Dutch water management agency Rijkswaterstaat, which is part of the Dutch Ministry of Infrastructure and the Environment, and Port of Rotterdam Authority announced the start of works for a pilot floating PV project.
The PV power generator, which is being installed at De Slufter, a depot for contaminated dredging spoil on the western edge of Rotterdam’s port area, will be tested to study the possibility of installing a large-scale floating solar farm at the site, the authority said. In addition, the project will examine which conditions such projects need to satisfy to obtain a permit from the responsible water authority.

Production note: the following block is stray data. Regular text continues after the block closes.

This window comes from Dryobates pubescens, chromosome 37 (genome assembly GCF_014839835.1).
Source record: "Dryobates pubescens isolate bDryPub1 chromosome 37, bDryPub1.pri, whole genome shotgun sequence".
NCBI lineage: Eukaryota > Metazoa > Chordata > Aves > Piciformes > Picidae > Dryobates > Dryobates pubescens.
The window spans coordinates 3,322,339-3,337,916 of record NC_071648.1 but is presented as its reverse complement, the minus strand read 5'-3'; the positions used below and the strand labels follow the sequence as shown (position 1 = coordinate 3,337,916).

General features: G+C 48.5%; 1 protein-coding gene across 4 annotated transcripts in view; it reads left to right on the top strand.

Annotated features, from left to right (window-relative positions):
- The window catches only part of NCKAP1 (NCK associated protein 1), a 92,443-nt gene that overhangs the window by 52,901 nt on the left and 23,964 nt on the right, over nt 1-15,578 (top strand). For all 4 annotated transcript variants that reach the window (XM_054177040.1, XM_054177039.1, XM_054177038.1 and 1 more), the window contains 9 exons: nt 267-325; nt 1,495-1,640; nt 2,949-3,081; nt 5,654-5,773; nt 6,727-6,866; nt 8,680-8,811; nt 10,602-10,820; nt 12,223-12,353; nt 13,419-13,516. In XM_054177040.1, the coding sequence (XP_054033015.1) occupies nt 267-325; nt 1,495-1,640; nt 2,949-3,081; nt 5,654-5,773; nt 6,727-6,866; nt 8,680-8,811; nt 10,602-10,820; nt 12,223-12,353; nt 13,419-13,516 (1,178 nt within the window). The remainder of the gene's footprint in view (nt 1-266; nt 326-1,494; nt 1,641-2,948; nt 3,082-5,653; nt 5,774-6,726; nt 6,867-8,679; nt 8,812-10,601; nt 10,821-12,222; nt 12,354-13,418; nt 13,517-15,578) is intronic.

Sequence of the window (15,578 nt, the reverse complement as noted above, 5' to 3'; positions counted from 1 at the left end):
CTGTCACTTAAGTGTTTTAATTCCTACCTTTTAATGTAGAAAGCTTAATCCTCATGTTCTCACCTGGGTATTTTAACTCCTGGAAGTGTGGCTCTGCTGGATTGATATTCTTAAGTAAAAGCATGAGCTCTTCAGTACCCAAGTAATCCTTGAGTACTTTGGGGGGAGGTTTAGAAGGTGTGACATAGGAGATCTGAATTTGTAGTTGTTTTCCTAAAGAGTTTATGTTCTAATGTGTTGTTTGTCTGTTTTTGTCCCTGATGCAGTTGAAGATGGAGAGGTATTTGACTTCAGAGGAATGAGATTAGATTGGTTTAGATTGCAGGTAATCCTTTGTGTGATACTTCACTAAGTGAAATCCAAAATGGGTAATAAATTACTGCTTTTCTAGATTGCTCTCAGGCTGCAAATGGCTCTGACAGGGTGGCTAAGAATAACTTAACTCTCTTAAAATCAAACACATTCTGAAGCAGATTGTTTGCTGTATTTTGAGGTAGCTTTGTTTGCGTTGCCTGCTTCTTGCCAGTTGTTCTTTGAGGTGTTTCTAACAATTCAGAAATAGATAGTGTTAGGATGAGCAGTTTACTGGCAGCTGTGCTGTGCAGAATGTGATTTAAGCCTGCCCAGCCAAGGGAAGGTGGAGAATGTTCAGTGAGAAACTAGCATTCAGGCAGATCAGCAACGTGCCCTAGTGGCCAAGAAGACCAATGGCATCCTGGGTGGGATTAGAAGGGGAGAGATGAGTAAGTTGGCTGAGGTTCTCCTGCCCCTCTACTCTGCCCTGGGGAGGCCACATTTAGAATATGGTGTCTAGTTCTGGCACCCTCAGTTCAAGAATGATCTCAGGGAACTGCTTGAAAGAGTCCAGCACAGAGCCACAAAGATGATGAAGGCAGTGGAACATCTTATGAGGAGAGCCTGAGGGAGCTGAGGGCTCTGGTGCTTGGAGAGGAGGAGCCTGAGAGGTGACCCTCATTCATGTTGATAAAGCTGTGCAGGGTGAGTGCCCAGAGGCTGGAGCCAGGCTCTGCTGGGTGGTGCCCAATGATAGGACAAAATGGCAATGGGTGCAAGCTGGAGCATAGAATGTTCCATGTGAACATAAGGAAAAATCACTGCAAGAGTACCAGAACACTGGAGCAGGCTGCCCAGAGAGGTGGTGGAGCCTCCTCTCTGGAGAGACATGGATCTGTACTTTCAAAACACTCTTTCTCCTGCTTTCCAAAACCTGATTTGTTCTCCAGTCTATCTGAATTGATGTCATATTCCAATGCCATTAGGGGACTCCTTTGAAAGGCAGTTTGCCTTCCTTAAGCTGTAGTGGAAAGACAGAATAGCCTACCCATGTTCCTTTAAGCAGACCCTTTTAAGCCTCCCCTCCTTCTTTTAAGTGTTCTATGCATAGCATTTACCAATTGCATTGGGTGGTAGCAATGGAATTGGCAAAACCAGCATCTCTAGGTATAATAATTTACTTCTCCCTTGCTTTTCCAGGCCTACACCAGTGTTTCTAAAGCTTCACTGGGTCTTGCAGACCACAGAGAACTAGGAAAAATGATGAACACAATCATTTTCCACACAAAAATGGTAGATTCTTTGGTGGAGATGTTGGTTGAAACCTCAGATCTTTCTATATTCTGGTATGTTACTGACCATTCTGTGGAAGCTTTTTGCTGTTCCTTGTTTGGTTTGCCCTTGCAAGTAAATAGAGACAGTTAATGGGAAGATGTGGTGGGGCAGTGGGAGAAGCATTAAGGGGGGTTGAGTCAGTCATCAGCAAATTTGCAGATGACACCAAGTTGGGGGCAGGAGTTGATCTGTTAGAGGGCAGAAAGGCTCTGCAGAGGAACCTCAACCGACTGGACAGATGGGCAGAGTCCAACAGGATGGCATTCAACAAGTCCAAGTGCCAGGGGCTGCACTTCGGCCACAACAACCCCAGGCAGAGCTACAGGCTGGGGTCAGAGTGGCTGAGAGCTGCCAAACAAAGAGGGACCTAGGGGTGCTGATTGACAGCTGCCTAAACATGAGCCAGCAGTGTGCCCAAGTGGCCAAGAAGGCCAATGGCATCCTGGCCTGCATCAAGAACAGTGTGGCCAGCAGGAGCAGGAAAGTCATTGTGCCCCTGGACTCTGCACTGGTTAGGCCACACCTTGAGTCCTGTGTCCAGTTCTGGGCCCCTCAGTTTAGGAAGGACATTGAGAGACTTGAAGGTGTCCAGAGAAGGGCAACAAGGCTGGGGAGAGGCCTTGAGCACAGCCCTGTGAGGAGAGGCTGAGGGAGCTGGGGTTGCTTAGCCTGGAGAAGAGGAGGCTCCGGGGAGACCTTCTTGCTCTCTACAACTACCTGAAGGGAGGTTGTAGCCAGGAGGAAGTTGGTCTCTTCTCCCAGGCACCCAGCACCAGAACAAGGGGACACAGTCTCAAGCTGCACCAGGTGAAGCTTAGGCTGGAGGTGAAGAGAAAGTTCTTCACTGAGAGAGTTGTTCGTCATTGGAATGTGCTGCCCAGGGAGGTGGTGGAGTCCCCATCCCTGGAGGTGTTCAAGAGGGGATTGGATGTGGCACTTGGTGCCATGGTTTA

Rijkswaterstaat announced in March it intended to make water surfaces and other land under its control available for the installation of PV and other renewable energy power plants.
Furthermore, the agency said it intends to use the surface of the Ĳsselmeer, a shallow artificial lake of 1100 km² in the central Netherlands bordering the province of Flevoland. Rijkswaterstaat stressed that Floating PV projects will also be part of the plan, which was dubbed PetaPlan.
According to a report released by Credence Research in March, the floating solar panels market was valued at US$1.50 Bn in 2016, and is expected to reach US$ 1.58 Bn by 2022, expanding at a CAGR of 113.9% from 2016 to 2022.